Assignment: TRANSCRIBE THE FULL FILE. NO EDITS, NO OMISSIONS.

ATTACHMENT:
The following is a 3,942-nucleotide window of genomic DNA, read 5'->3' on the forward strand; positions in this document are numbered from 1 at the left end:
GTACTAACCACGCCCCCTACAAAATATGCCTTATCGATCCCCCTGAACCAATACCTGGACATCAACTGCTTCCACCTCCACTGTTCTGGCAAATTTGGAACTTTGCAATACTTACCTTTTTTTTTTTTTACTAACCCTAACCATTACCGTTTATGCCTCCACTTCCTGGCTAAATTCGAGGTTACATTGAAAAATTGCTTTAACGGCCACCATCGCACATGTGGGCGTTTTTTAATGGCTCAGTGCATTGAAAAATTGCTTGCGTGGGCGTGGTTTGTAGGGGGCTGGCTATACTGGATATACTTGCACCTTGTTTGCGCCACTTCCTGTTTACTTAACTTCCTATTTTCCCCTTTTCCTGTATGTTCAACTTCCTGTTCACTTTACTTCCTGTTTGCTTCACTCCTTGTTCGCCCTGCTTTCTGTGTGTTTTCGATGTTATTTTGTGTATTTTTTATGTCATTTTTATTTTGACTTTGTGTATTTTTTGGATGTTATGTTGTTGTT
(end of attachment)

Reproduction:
The following is a 3,942-nucleotide window of genomic DNA, read 5'->3' on the forward strand; positions in this document are numbered from 1 at the left end:
GTACTAACCACGCCCCCTACAAAATATGCCTTATCGATCCCCCTGAACCAATACCTGGACATCAACTGCTTCCACCTCCACTGTTCTGGCAAATTTGGAACTTTGCAATACTTACCTTTTTTTTTTTTTACTAACCCTAACCATTACCGTTTATGCCTCCACTTCCTGGCTAAATTCGAGGTTACATTGAAAAATTGCTTTAACGGCCACCATCGCACATGTGGGCGTTTTTTAATGGCTCAGTGCATTGAAAAATTGCTTGCGTGGGCGTGGTTTGTAGGGGGCTGGCTATACTGGATATACTTGCACCTTGTTTGCGCCACTTCCTGTTTACTTAACTTCCTATTTTCCCCTTTTCCTGTATGTTCAACTTCCTGTTCACTTTACTTCCTGTTTGCTTCACTCCTTGTTCGCCCTGCTTTCTGTGTGTTTTCGATGTTATTTTGTGTATTTTTTATGTCATTTTTATTTTGACTTTGTGTATTTTTTGGATGTTATGTTGTTGTT